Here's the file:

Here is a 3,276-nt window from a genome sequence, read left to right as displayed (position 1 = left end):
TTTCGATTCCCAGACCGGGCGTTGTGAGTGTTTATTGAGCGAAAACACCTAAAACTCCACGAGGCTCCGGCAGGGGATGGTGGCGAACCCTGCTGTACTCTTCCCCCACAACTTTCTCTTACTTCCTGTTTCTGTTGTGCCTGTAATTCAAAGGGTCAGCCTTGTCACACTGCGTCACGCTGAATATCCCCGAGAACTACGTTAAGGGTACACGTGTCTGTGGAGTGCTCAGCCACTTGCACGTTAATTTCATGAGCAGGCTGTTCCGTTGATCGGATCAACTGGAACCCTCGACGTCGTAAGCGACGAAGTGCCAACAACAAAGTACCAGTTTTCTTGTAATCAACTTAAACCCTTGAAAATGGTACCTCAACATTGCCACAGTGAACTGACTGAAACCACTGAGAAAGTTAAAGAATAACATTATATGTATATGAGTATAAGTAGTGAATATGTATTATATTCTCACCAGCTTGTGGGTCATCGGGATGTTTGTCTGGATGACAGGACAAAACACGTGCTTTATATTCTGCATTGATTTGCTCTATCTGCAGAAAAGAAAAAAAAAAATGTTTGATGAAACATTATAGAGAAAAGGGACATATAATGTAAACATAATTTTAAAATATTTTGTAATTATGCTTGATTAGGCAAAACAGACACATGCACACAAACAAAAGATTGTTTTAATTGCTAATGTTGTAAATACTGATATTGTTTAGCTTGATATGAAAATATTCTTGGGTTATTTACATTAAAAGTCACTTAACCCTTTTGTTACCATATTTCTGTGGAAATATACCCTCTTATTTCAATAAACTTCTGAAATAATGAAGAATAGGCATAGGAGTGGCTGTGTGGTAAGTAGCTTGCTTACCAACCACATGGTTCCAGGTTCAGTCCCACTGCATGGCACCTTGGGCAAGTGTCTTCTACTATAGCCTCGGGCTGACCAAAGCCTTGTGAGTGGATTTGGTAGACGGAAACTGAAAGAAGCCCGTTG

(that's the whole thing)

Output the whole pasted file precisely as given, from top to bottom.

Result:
Here is a 3,276-nt window from a genome sequence, read left to right as displayed (position 1 = left end):
TTTCGATTCCCAGACCGGGCGTTGTGAGTGTTTATTGAGCGAAAACACCTAAAACTCCACGAGGCTCCGGCAGGGGATGGTGGCGAACCCTGCTGTACTCTTCCCCCACAACTTTCTCTTACTTCCTGTTTCTGTTGTGCCTGTAATTCAAAGGGTCAGCCTTGTCACACTGCGTCACGCTGAATATCCCCGAGAACTACGTTAAGGGTACACGTGTCTGTGGAGTGCTCAGCCACTTGCACGTTAATTTCATGAGCAGGCTGTTCCGTTGATCGGATCAACTGGAACCCTCGACGTCGTAAGCGACGAAGTGCCAACAACAAAGTACCAGTTTTCTTGTAATCAACTTAAACCCTTGAAAATGGTACCTCAACATTGCCACAGTGAACTGACTGAAACCACTGAGAAAGTTAAAGAATAACATTATATGTATATGAGTATAAGTAGTGAATATGTATTATATTCTCACCAGCTTGTGGGTCATCGGGATGTTTGTCTGGATGACAGGACAAAACACGTGCTTTATATTCTGCATTGATTTGCTCTATCTGCAGAAAAGAAAAAAAAAAATGTTTGATGAAACATTATAGAGAAAAGGGACATATAATGTAAACATAATTTTAAAATATTTTGTAATTATGCTTGATTAGGCAAAACAGACACATGCACACAAACAAAAGATTGTTTTAATTGCTAATGTTGTAAATACTGATATTGTTTAGCTTGATATGAAAATATTCTTGGGTTATTTACATTAAAAGTCACTTAACCCTTTTGTTACCATATTTCTGTGGAAATATACCCTCTTATTTCAATAAACTTCTGAAATAATGAAGAATAGGCATAGGAGTGGCTGTGTGGTAAGTAGCTTGCTTACCAACCACATGGTTCCAGGTTCAGTCCCACTGCATGGCACCTTGGGCAAGTGTCTTCTACTATAGCCTCGGGCTGACCAAAGCCTTGTGAGTGGATTTGGTAGACGGAAACTGAAAGAAGCCCGTTG